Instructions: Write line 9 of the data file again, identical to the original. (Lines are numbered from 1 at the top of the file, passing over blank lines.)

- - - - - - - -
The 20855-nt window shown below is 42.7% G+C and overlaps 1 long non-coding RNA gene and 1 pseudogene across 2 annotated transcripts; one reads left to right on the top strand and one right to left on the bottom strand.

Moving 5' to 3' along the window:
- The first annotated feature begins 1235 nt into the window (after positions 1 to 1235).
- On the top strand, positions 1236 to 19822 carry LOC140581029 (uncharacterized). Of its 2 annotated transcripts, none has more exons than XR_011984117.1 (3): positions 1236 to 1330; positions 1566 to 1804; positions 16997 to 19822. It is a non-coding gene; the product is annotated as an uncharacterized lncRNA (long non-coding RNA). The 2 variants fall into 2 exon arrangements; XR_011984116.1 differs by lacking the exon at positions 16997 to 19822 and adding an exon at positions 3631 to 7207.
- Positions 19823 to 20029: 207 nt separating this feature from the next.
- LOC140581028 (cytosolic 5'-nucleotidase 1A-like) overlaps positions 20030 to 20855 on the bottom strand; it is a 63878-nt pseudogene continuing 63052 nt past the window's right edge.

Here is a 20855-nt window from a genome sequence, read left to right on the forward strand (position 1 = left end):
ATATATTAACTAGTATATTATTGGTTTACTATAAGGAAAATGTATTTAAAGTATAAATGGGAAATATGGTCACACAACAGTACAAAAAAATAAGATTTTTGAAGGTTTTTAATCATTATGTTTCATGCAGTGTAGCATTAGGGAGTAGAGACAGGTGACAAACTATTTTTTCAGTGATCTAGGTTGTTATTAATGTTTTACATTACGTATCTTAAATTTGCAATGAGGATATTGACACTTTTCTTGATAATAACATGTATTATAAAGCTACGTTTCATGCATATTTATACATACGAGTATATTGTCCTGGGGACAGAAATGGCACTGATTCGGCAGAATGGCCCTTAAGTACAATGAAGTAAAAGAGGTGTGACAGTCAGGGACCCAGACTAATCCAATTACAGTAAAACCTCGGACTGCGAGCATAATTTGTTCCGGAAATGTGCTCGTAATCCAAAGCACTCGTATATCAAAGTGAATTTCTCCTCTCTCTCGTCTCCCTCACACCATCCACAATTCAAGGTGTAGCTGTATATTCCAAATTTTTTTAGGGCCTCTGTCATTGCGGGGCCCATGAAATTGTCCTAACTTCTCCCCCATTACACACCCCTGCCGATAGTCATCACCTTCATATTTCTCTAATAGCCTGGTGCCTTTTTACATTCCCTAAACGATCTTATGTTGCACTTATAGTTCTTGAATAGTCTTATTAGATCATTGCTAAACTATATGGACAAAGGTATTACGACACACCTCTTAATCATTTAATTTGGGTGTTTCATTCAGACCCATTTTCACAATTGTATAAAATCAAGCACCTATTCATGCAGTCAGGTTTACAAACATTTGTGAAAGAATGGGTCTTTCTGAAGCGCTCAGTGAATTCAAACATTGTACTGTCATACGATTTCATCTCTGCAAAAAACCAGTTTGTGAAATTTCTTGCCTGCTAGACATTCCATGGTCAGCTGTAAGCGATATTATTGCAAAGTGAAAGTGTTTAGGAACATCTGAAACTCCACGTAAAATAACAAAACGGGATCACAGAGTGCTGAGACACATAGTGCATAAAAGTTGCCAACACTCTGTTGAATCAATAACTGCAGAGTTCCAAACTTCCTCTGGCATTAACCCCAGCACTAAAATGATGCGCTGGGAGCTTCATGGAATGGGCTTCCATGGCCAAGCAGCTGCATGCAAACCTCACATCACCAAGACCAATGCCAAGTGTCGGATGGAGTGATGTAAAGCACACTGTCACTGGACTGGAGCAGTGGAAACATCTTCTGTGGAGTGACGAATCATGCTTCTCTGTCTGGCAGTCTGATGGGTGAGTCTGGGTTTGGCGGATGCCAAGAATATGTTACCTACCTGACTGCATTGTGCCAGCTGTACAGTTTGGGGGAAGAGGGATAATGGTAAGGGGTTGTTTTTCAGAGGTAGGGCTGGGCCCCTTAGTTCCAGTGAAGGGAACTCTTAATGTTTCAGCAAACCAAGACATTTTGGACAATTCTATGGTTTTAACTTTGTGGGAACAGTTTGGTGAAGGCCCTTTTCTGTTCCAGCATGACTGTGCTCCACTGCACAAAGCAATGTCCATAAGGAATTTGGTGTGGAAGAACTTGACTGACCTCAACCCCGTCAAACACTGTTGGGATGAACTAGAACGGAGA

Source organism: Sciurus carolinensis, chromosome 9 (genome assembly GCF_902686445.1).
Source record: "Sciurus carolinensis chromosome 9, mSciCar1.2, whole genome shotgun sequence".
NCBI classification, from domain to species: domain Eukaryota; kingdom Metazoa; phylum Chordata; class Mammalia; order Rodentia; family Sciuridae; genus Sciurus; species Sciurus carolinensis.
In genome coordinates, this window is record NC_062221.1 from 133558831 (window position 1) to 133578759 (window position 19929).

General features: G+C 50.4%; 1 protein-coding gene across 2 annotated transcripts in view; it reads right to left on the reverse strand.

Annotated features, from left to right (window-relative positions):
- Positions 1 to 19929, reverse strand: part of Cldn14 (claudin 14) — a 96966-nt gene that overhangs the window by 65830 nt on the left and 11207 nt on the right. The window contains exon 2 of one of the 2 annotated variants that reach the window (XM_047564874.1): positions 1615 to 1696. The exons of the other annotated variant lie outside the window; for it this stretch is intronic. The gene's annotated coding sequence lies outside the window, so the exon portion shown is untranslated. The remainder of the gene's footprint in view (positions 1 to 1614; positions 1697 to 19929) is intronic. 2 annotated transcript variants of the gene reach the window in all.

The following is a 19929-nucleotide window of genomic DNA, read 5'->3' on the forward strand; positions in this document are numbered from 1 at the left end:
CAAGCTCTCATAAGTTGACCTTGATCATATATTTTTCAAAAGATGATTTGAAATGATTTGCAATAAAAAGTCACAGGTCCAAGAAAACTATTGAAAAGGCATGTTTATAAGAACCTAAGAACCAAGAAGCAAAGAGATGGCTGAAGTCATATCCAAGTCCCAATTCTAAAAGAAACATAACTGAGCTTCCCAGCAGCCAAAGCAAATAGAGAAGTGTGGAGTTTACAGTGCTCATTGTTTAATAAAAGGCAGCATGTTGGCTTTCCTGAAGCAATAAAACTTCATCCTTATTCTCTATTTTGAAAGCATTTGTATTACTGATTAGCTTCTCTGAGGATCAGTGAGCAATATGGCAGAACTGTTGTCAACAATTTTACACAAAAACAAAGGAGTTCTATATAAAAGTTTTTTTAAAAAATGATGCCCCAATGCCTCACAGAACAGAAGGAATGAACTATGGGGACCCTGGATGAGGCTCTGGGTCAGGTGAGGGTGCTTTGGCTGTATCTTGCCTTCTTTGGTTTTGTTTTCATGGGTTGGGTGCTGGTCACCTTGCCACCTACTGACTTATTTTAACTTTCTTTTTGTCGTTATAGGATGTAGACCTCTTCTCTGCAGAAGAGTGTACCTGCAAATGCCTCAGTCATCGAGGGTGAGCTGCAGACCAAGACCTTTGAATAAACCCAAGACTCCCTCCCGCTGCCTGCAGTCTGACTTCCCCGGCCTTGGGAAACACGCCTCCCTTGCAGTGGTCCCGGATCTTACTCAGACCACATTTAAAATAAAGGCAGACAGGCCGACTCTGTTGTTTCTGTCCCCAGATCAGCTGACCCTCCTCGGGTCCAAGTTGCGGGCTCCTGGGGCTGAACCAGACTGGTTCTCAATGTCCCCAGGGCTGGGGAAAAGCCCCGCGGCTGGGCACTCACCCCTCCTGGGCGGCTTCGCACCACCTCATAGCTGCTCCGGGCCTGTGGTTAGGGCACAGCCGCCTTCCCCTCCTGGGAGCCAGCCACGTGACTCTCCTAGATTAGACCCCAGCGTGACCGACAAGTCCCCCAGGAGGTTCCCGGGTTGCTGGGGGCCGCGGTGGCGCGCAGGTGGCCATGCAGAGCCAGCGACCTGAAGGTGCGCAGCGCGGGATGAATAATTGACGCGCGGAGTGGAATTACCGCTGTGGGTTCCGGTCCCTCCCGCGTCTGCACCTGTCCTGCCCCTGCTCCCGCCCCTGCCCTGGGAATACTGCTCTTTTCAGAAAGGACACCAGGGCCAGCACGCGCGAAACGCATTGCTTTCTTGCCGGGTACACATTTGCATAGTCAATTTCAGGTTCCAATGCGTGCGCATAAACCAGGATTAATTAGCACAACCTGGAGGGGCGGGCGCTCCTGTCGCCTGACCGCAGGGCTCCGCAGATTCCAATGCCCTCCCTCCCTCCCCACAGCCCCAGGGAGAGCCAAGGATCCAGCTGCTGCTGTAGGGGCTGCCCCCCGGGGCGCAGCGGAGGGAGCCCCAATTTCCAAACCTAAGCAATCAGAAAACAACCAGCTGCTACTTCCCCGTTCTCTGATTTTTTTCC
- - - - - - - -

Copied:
Source organism: Sciurus carolinensis, chromosome 9 (genome assembly GCF_902686445.1).